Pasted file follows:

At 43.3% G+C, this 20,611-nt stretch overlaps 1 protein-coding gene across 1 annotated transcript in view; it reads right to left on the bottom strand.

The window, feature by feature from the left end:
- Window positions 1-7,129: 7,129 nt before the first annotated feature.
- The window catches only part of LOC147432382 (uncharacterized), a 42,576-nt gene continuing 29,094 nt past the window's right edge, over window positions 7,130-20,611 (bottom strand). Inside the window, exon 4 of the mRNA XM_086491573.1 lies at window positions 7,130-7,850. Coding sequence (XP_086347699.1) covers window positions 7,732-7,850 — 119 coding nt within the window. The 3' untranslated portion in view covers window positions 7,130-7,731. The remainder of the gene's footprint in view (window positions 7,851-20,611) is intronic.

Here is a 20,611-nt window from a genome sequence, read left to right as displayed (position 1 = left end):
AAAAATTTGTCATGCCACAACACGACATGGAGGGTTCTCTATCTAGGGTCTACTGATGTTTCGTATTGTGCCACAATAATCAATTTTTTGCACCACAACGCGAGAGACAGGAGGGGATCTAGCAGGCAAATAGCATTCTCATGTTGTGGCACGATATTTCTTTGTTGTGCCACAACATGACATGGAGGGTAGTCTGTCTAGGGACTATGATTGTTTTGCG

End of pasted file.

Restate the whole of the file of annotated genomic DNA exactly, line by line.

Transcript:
At 43.3% G+C, this 20,611-nt stretch overlaps 1 protein-coding gene across 1 annotated transcript in view; it reads right to left on the bottom strand.

The window, feature by feature from the left end:
- Window positions 1-7,129: 7,129 nt before the first annotated feature.
- The window catches only part of LOC147432382 (uncharacterized), a 42,576-nt gene continuing 29,094 nt past the window's right edge, over window positions 7,130-20,611 (bottom strand). Inside the window, exon 4 of the mRNA XM_086491573.1 lies at window positions 7,130-7,850. Coding sequence (XP_086347699.1) covers window positions 7,732-7,850 — 119 coding nt within the window. The 3' untranslated portion in view covers window positions 7,130-7,731. The remainder of the gene's footprint in view (window positions 7,851-20,611) is intronic.

Here is a 20,611-nt window from a genome sequence, read left to right as displayed (position 1 = left end):
AAAAATTTGTCATGCCACAACACGACATGGAGGGTTCTCTATCTAGGGTCTACTGATGTTTCGTATTGTGCCACAATAATCAATTTTTTGCACCACAACGCGAGAGACAGGAGGGGATCTAGCAGGCAAATAGCATTCTCATGTTGTGGCACGATATTTCTTTGTTGTGCCACAACATGACATGGAGGGTAGTCTGTCTAGGGACTATGATTGTTTTGCG